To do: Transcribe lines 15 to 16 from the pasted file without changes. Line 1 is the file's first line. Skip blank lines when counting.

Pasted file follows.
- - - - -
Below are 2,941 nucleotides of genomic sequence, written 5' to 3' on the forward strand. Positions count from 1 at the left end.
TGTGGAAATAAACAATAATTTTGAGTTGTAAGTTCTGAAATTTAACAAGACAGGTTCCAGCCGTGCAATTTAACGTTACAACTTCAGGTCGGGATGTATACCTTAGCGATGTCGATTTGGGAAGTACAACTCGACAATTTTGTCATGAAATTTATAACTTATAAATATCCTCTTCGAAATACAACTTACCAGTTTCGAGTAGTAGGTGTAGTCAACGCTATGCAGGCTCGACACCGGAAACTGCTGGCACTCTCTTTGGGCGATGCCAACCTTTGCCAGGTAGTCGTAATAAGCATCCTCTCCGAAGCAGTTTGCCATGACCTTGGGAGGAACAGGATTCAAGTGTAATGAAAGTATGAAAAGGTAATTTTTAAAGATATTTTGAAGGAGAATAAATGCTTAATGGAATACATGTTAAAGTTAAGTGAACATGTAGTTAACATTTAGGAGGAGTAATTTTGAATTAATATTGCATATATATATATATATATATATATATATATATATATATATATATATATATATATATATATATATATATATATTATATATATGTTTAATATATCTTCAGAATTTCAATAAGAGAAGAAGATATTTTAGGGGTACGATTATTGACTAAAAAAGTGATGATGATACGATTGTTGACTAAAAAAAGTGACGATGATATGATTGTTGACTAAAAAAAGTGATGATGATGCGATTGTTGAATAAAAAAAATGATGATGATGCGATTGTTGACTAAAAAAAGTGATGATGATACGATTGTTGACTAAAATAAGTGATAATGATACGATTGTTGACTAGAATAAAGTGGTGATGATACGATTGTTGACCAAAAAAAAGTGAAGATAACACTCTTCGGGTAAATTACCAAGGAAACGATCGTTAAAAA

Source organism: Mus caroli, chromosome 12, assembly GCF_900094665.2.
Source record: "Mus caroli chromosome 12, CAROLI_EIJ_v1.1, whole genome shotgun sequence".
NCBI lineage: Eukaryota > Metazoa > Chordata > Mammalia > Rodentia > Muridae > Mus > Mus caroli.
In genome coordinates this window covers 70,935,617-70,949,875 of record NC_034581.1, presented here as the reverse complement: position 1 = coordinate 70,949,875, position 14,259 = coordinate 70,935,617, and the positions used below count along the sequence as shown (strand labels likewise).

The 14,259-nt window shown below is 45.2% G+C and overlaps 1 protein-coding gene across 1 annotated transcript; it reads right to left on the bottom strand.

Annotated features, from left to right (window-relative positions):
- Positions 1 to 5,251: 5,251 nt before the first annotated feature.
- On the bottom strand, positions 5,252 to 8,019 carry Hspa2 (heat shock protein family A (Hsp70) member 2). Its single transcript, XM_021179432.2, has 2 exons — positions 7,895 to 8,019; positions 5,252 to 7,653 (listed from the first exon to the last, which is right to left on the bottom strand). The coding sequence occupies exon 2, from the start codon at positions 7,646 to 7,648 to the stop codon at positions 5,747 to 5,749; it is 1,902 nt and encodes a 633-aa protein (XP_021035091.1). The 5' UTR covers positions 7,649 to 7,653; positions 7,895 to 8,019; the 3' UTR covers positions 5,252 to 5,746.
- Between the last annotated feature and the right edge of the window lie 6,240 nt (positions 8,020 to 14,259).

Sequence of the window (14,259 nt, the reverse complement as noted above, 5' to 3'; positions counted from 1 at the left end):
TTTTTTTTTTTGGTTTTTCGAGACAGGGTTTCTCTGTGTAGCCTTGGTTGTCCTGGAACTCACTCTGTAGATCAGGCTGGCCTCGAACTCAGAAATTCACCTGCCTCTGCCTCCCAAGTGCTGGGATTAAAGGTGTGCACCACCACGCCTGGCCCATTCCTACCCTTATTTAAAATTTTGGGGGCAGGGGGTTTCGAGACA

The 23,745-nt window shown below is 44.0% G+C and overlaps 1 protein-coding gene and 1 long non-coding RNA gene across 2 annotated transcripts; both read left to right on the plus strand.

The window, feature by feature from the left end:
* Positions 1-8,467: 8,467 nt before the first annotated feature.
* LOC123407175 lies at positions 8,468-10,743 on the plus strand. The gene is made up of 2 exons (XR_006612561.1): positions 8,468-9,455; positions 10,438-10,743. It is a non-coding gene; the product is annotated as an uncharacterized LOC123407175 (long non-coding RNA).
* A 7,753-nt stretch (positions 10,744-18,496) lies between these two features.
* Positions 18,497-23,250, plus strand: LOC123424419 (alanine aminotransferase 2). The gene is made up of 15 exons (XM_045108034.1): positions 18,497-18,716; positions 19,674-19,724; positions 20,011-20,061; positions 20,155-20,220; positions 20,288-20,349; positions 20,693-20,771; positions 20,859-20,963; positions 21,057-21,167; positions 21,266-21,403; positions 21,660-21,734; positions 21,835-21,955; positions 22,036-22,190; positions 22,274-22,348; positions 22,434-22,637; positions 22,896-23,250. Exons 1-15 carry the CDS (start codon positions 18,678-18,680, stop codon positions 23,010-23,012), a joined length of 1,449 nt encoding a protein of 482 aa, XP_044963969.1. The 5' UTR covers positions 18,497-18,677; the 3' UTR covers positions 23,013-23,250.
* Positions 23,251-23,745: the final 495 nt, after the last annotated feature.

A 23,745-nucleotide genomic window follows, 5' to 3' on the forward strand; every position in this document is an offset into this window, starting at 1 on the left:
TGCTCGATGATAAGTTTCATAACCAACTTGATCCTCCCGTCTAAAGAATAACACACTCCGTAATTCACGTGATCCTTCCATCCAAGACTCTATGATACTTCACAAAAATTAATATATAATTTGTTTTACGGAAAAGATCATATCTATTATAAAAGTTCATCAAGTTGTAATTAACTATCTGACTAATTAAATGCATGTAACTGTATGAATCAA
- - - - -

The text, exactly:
The window, feature by feature from the left end:
* Positions 1-8,467: 8,467 nt before the first annotated feature.